Modern day slavery and agriculture - advice as the 2018 season get underway
3rd April 2018
AGRICULTURAL businesses that supply large organisations must ensure they have policies in place to tackle modern day slavery, a regional legal specialist has advised.
As the 2018 season gets underway, employment specialist Laura Clark has reminded landowners how they could be asked to evidence steps taken to prevent any involvement with unlicensed gang masters or traffickers.
Her advice comes just days after a national report revealed that more than 5,000 potential victims of modern day slavery and trafficking were referred to UK authorities last year. The report, from The National Crime Agency, said British nationals made up the highest number of cases for the first time, followed by people from Albania and Vietnam. The number of children thought to be victims increased by 66 per cent from 2016.
Last year’s figures will have included one of the most notorious modern slavery cases of its kind, which happened in our region. A total of 11 members of the same Lincolnshire family were jailed for violently exploiting at least 18 victims of modern slavery. In court, the offences were described as ‘chilling in their mercilessness’. It is well known that such gang-leaders target the agricultural sector.
Laura, a lawyer with leading regional law firm Wilkin Chapman, highlighted elements of The Modern Slavery Act 2015, which requires large businesses, with an annual turnover of at least £36 million, to publish a slavery and human trafficking statement every financial year.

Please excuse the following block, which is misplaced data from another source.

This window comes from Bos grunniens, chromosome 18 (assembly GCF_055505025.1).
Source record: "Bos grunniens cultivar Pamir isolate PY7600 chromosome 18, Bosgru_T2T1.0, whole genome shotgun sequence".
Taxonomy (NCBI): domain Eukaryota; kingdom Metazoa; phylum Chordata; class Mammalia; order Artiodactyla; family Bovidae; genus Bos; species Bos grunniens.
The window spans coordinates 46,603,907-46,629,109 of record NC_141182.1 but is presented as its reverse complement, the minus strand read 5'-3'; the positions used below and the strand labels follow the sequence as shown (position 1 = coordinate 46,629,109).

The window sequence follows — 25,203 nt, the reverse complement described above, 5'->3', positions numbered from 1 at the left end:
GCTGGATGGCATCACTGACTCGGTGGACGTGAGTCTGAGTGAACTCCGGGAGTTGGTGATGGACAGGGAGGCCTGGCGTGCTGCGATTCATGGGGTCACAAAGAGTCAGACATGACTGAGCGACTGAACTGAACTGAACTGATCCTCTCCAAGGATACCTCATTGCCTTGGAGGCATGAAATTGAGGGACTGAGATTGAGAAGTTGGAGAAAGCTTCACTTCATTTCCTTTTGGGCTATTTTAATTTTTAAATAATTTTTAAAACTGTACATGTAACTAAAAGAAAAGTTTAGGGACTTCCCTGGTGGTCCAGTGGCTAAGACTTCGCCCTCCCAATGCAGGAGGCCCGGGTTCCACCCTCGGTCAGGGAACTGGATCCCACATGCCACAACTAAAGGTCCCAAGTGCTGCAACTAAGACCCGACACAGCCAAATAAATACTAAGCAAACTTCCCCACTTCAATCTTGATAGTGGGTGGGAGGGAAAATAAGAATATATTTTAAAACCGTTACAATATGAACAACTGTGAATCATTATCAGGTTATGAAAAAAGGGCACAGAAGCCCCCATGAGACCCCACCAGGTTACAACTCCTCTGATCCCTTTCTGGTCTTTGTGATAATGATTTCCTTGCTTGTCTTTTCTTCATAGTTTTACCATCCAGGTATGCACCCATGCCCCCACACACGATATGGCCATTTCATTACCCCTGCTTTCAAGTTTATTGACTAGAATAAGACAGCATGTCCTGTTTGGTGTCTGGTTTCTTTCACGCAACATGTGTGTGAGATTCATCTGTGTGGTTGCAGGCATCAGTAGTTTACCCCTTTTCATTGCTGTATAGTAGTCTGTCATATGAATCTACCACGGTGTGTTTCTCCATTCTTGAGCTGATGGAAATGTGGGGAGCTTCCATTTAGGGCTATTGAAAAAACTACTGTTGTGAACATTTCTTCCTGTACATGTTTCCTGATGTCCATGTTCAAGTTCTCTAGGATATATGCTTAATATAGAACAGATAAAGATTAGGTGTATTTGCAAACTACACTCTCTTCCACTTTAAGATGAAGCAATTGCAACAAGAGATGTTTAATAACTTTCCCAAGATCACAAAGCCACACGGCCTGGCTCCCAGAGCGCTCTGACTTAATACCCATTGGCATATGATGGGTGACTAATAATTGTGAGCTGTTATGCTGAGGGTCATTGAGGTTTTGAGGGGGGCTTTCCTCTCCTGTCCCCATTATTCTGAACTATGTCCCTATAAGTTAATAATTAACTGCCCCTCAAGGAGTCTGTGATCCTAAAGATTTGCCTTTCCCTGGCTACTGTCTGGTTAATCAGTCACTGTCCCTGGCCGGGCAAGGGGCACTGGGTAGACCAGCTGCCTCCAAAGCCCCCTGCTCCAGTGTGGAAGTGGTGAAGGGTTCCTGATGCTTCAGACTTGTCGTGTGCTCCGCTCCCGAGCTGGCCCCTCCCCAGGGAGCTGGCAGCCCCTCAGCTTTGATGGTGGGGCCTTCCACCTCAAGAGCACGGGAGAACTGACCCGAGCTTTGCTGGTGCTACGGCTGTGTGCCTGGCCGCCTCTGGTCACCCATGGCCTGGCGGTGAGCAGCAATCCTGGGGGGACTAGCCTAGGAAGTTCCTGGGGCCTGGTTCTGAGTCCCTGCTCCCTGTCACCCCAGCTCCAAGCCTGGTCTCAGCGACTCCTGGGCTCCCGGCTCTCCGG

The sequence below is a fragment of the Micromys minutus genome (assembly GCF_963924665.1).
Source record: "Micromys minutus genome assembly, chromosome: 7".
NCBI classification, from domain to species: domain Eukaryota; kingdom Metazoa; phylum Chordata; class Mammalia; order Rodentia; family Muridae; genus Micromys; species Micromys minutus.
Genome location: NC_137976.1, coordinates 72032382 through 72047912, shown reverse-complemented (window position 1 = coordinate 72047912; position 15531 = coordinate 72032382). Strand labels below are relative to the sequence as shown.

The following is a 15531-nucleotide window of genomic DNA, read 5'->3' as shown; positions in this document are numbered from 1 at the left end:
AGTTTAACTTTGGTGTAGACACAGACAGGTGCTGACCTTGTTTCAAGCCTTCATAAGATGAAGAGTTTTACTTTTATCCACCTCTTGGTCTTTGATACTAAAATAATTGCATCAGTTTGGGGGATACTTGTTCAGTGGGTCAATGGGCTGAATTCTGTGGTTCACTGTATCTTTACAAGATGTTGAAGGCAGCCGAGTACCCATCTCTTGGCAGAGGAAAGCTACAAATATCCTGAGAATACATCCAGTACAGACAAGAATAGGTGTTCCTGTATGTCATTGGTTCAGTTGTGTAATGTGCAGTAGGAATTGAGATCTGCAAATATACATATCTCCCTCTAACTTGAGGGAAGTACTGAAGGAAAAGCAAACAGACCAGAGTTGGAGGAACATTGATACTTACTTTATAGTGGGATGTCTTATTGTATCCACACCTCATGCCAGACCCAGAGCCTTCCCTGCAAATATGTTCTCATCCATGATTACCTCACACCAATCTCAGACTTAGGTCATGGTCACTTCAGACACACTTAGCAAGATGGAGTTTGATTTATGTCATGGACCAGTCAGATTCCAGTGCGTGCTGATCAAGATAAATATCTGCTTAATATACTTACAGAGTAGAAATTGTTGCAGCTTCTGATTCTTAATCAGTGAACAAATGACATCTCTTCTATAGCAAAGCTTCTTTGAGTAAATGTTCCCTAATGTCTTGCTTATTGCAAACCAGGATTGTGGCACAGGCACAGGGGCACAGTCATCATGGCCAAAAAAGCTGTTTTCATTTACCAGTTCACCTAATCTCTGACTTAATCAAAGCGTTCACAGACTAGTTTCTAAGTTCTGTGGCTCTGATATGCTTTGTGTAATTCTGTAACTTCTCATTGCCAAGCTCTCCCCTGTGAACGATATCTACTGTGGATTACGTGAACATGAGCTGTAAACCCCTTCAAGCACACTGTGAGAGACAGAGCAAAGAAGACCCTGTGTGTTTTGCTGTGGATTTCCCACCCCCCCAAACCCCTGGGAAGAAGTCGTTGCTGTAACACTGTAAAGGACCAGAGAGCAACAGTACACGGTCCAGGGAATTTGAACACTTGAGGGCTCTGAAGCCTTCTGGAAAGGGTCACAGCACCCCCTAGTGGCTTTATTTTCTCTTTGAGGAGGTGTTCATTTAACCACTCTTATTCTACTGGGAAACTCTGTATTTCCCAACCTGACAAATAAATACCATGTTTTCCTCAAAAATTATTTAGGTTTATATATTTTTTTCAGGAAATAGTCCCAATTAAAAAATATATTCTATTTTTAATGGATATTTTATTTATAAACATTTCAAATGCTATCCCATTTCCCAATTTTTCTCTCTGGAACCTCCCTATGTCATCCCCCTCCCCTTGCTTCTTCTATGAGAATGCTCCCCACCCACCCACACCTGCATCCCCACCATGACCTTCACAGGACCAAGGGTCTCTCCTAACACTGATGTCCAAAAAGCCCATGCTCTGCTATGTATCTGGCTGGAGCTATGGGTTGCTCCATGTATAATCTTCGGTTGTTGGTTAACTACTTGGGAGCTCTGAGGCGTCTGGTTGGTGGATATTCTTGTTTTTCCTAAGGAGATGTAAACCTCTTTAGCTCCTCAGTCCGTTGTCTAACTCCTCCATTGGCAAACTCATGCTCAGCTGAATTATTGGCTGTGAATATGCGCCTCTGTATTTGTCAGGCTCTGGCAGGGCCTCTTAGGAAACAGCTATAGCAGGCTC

She warned that, while the farmers themselves may not fall into that category, any supply chain businesses would be obliged to produce the statement for their customer.
“These could be large supermarkets, for example, and it is very likely that – as part of their supply chain – they will be asking what processes and policies a farmer has in place to tackle modern slavery,” said Laura.
“If you are such a business, you may therefore find it helpful to voluntarily produce a statement as a means of managing these requests and providing a level of assurance,” she advised.
“There is no prescribed form or length requirement for the statement, and it may include information about your policies in relation to slavery and human trafficking, your due diligence process, and the steps you take to assess and manage the risk,” added Laura.
She said that even if a business decides not to produce such a statement, it should consider taking steps to ensure that slavery and human trafficking is not taking place in its business or supply chains by identifying the risk areas, carrying out due diligence on their operations and supply chains, and training staff on the risks and impacts.
News Courtesy: www.humberbusiness.com